Puckman rpihockey.net

What's New

Polls
Roster
Schedule
Game Pictures
Articles
Blog
ECAC Standings
Travel
Odds & Ends

Contact Me

Appert: Engineers Will Win More Games

By Ed Weaver

Troy Record, October 2, 2007

ALBANY - Second-year Rensselaer Polytechnic Institute head hockey coach Seth Appert greeted the press on Media Day Monday and stated flatly that the Engineers in 2007-08 "will score more goals and win more games."

How many more?

No predictions please. But remember that horrible skein last season when the Engineers lost five straight games and were outscored by (Vermont, Union twice, Harvard and Dartmouth) 24-4; and the previous 0-4-3 streak in which they surrendered 31 goals in those seven games?

Be assured, while things will go wrong from time to time, simply because the Engineers are still a young team, streaks such as those will almost certainly not be repeated.

Appert said the 2006-07 season, in which the Engineers won just 10 of 36 games (10-18-8) after a 4-1-3 start, was a chance for to improve within our program, to get to know our players, to understand the league a little better.

"This is a year to start making more headway in terms of where we see our team in terms of our league (ECAC Hockey) picture and in the national picture."

With a significant upgrade in talent, Appert says, "we're very excited as a staff and a program to start making those steps."

A quintet of freshmen forwards should give the Engineers' attack a much-needed upgrade.

Center Bryan Brutlag has playmaking abilities but can also create scoring chances with his puck-digging, hustle and forechecking.

His aggressive, hard-nosed style has been missing from RPI center-icemen for years and Appert has stated several times, "it's needed around here."

Chase Polacek and Tyler Helfrich are both big goal-scoring possibilities.

"Ben Contini can absolutely fly," Appert said, "and will be one of our more individually talented on our team right away. He may be the fastest player on our team and might have one of the hardest shots on the team."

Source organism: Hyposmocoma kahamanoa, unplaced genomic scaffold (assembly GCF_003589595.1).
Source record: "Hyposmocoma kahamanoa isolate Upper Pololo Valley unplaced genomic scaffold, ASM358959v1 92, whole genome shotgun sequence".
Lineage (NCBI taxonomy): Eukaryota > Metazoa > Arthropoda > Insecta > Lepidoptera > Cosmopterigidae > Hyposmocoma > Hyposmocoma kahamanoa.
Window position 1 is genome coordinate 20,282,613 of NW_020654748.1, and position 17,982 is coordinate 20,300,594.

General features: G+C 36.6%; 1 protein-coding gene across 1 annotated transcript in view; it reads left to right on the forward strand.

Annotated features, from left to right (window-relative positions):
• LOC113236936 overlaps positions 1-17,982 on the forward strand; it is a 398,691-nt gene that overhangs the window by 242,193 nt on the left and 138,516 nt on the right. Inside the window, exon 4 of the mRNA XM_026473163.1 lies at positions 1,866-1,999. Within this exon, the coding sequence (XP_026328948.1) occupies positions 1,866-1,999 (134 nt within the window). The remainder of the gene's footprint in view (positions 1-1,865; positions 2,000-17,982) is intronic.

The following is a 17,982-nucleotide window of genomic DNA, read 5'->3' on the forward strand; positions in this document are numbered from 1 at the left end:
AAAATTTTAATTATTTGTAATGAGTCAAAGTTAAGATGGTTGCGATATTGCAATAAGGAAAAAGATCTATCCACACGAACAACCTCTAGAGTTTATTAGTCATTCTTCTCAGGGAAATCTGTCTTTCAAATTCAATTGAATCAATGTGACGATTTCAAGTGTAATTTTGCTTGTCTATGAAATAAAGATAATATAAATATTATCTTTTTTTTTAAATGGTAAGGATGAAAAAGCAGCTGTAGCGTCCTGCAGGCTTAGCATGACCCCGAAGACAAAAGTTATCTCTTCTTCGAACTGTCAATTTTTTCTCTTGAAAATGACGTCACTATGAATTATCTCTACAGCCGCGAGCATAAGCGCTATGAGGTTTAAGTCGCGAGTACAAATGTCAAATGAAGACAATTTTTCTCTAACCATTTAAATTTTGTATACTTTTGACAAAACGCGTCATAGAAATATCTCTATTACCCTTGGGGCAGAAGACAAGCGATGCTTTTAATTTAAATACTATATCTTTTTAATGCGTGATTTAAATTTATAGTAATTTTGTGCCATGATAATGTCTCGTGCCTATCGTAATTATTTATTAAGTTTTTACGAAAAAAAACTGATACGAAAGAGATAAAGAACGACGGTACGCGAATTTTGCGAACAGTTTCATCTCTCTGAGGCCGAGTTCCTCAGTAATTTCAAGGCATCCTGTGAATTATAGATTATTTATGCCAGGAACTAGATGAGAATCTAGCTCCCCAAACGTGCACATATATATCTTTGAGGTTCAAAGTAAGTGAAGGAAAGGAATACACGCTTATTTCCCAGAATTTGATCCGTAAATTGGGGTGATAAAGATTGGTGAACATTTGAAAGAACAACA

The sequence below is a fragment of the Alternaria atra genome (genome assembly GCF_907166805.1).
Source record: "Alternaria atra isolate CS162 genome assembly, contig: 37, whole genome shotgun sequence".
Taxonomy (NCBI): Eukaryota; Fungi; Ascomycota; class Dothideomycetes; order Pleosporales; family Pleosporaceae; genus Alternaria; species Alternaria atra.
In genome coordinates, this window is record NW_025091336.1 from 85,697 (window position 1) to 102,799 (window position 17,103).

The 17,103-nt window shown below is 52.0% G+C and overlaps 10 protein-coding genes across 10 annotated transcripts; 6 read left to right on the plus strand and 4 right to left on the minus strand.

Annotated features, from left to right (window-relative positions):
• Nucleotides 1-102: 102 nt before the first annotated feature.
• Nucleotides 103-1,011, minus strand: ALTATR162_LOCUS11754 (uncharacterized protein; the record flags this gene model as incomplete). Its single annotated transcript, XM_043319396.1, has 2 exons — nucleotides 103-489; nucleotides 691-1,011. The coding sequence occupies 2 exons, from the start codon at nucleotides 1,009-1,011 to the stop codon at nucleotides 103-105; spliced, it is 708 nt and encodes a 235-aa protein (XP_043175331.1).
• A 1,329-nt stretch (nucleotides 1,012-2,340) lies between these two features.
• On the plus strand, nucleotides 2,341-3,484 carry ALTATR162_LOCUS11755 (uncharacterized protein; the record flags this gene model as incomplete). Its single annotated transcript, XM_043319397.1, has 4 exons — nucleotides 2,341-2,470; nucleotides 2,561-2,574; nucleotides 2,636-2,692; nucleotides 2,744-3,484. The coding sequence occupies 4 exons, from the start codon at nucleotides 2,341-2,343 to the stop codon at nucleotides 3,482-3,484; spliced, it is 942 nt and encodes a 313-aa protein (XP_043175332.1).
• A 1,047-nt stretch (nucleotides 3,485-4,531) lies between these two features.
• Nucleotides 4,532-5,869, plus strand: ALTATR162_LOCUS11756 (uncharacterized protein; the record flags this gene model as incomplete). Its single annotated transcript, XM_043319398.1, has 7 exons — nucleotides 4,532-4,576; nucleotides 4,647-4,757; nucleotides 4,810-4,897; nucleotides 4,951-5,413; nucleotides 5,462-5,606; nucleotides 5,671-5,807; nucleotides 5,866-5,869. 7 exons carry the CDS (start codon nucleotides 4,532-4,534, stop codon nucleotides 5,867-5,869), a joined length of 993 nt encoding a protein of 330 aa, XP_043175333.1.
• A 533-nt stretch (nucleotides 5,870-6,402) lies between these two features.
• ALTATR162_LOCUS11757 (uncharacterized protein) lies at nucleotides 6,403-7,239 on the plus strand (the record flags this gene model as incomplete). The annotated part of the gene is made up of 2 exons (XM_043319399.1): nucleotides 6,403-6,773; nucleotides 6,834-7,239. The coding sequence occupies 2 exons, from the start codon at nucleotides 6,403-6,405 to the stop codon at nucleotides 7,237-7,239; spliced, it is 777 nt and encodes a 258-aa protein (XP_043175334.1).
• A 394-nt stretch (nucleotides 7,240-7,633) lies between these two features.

With five defensemen graduating from the 2005-06 season, Appert had to bring in a load of freshmen defensemen - and do so quickly - and the Engineers suffered through 'youthful blue line syndrome' all season.

Junior defenseman Reed Kipp was not invited back and three more freshmen defensemen have been added - physical John Kennedy, big Jeff Foss and offense-minded Bryan Brutlag.

One of Appert's big preseason refrains has been, "we're going to be young on defense again but we're going to be more talented."

"They area of concern defensively is less than last year," he added.

Not only do the freshmen have talent but, Appert says, they also bring a "freshness of attitude, the skill level and competitiveness that they can bring to the table but on top of that, a lot of our freshmen come from highly successful programs, whether juniors (hockey) or in high school and they bring a winning flavor and attitude to the table as well."

Senior goaltender Jordan Alford had a decent season last year, mostly in a backup role. Junior Mathias Lange had a dismal campaign.

Each must improve dramatically for the team to be successful.

"That's true," Appert said. "They'll be better for one reason because we'll be better in front of them."

"There is open competition for the No. 1 spot and one of them, if not both, needs to (attempt to) assert himself as the No. 1 man," Appert said. "They both had times and moments last season that they were very strong. They did some really good things and won some big games, on the road, and home, in different situations. But the consistency from Mathias, and from Jordan last year, wasn't where it needs to be if we want to be a top team in our league."

Appert likes to play an up-tempo, wide-open game but the Engineers just didn't have enough players fitted to that style last season and ran out of gas. He's confident the team has the personnel to successfully play that style this year.

"I believe we do in a number of ways," he said. "There will be a lot of talk about our freshmen but I think it's as much as our upperclassmen gaining an understanding of how we want to play that style and also having a year of playing under us, our expectations, our terminology, how we phrase things, how we want them to anticipate offense in certain situations and even - I hate to use the word cheat, but even cheat (gamble defensively) to offense in certain situations, when the time calls for it."

"'Calculated risks' we like to call it," Appert said. "Also, in the strength and conditioning component. Our foundation for success is so much further ahead (than) last year, from a physical and strength standpoint."